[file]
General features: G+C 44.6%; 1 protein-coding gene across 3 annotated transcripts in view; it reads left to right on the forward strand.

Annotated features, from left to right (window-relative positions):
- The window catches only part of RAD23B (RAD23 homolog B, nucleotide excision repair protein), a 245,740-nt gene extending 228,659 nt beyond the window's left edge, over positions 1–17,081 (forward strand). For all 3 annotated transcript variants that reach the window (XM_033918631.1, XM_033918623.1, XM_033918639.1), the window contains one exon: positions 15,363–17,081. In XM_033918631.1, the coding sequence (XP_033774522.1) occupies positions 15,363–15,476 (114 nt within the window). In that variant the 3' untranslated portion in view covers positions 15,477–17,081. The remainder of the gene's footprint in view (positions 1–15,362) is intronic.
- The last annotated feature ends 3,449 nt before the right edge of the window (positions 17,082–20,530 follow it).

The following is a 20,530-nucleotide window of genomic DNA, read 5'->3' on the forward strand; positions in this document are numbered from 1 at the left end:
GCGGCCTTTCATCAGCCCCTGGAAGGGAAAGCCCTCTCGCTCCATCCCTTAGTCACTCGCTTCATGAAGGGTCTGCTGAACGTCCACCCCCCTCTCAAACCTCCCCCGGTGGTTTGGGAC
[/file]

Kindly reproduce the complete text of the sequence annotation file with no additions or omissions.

General features: G+C 44.6%; 1 protein-coding gene across 3 annotated transcripts in view; it reads left to right on the forward strand.

Annotated features, from left to right (window-relative positions):
- The window catches only part of RAD23B (RAD23 homolog B, nucleotide excision repair protein), a 245,740-nt gene extending 228,659 nt beyond the window's left edge, over positions 1–17,081 (forward strand). For all 3 annotated transcript variants that reach the window (XM_033918631.1, XM_033918623.1, XM_033918639.1), the window contains one exon: positions 15,363–17,081. In XM_033918631.1, the coding sequence (XP_033774522.1) occupies positions 15,363–15,476 (114 nt within the window). In that variant the 3' untranslated portion in view covers positions 15,477–17,081. The remainder of the gene's footprint in view (positions 1–15,362) is intronic.
- The last annotated feature ends 3,449 nt before the right edge of the window (positions 17,082–20,530 follow it).

The following is a 20,530-nucleotide window of genomic DNA, read 5'->3' on the forward strand; positions in this document are numbered from 1 at the left end:
GCGGCCTTTCATCAGCCCCTGGAAGGGAAAGCCCTCTCGCTCCATCCCTTAGTCACTCGCTTCATGAAGGGTCTGCTGAACGTCCACCCCCCTCTCAAACCTCCCCCGGTGGTTTGGGAC